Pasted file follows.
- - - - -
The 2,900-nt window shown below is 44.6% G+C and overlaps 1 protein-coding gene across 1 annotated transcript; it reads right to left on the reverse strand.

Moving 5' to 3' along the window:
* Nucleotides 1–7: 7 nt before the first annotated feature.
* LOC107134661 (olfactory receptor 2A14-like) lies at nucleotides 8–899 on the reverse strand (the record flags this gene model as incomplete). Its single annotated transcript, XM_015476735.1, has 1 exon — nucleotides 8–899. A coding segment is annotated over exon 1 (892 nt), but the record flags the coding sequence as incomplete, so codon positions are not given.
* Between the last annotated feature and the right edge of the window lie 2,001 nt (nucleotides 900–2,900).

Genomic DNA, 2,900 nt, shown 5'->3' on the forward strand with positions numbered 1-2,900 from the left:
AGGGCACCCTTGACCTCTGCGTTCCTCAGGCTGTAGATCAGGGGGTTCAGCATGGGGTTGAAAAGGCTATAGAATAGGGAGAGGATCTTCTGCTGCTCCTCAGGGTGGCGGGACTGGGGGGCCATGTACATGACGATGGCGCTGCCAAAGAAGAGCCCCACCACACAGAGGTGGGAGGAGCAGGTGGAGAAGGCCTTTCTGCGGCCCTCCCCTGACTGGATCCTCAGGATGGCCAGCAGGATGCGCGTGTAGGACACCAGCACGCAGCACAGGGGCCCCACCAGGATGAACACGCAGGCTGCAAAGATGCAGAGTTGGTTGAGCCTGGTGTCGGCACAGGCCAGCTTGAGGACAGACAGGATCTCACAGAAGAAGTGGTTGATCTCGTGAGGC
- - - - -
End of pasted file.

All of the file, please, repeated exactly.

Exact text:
The 2,900-nt window shown below is 44.6% G+C and overlaps 1 protein-coding gene across 1 annotated transcript; it reads right to left on the reverse strand.

Moving 5' to 3' along the window:
* Nucleotides 1–7: 7 nt before the first annotated feature.
* LOC107134661 (olfactory receptor 2A14-like) lies at nucleotides 8–899 on the reverse strand (the record flags this gene model as incomplete). Its single annotated transcript, XM_015476735.1, has 1 exon — nucleotides 8–899. A coding segment is annotated over exon 1 (892 nt), but the record flags the coding sequence as incomplete, so codon positions are not given.
* Between the last annotated feature and the right edge of the window lie 2,001 nt (nucleotides 900–2,900).

Genomic DNA, 2,900 nt, shown 5'->3' on the forward strand with positions numbered 1-2,900 from the left:
AGGGCACCCTTGACCTCTGCGTTCCTCAGGCTGTAGATCAGGGGGTTCAGCATGGGGTTGAAAAGGCTATAGAATAGGGAGAGGATCTTCTGCTGCTCCTCAGGGTGGCGGGACTGGGGGGCCATGTACATGACGATGGCGCTGCCAAAGAAGAGCCCCACCACACAGAGGTGGGAGGAGCAGGTGGAGAAGGCCTTTCTGCGGCCCTCCCCTGACTGGATCCTCAGGATGGCCAGCAGGATGCGCGTGTAGGACACCAGCACGCAGCACAGGGGCCCCACCAGGATGAACACGCAGGCTGCAAAGATGCAGAGTTGGTTGAGCCTGGTGTCGGCACAGGCCAGCTTGAGGACAGACAGGATCTCACAGAAGAAGTGGTTGATCTCGTGAGGC